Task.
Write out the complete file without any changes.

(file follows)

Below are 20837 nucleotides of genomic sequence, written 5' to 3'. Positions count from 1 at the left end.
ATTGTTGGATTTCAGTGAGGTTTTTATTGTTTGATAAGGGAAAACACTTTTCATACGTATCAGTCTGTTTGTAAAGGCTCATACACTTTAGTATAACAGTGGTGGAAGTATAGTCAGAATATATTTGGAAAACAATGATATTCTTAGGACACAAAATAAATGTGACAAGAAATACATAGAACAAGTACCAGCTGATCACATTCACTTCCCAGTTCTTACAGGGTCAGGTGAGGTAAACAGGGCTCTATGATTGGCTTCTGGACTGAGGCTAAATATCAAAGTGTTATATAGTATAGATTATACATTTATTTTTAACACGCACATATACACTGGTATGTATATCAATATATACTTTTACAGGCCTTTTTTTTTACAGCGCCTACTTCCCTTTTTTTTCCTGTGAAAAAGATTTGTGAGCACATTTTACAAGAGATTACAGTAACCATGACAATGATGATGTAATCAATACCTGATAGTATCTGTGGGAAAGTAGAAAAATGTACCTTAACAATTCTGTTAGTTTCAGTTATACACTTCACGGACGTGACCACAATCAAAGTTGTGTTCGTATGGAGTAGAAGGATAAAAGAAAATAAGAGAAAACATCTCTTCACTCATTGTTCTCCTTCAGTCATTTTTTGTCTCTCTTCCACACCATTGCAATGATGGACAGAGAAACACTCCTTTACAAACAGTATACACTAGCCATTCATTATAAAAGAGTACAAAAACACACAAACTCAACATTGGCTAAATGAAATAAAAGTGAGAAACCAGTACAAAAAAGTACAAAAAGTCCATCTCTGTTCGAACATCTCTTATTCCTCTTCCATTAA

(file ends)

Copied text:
Below are 20837 nucleotides of genomic sequence, written 5' to 3'. Positions count from 1 at the left end.
ATTGTTGGATTTCAGTGAGGTTTTTATTGTTTGATAAGGGAAAACACTTTTCATACGTATCAGTCTGTTTGTAAAGGCTCATACACTTTAGTATAACAGTGGTGGAAGTATAGTCAGAATATATTTGGAAAACAATGATATTCTTAGGACACAAAATAAATGTGACAAGAAATACATAGAACAAGTACCAGCTGATCACATTCACTTCCCAGTTCTTACAGGGTCAGGTGAGGTAAACAGGGCTCTATGATTGGCTTCTGGACTGAGGCTAAATATCAAAGTGTTATATAGTATAGATTATACATTTATTTTTAACACGCACATATACACTGGTATGTATATCAATATATACTTTTACAGGCCTTTTTTTTTACAGCGCCTACTTCCCTTTTTTTTCCTGTGAAAAAGATTTGTGAGCACATTTTACAAGAGATTACAGTAACCATGACAATGATGATGTAATCAATACCTGATAGTATCTGTGGGAAAGTAGAAAAATGTACCTTAACAATTCTGTTAGTTTCAGTTATACACTTCACGGACGTGACCACAATCAAAGTTGTGTTCGTATGGAGTAGAAGGATAAAAGAAAATAAGAGAAAACATCTCTTCACTCATTGTTCTCCTTCAGTCATTTTTTGTCTCTCTTCCACACCATTGCAATGATGGACAGAGAAACACTCCTTTACAAACAGTATACACTAGCCATTCATTATAAAAGAGTACAAAAACACACAAACTCAACATTGGCTAAATGAAATAAAAGTGAGAAACCAGTACAAAAAAGTACAAAAAGTCCATCTCTGTTCGAACATCTCTTATTCCTCTTCCATTAA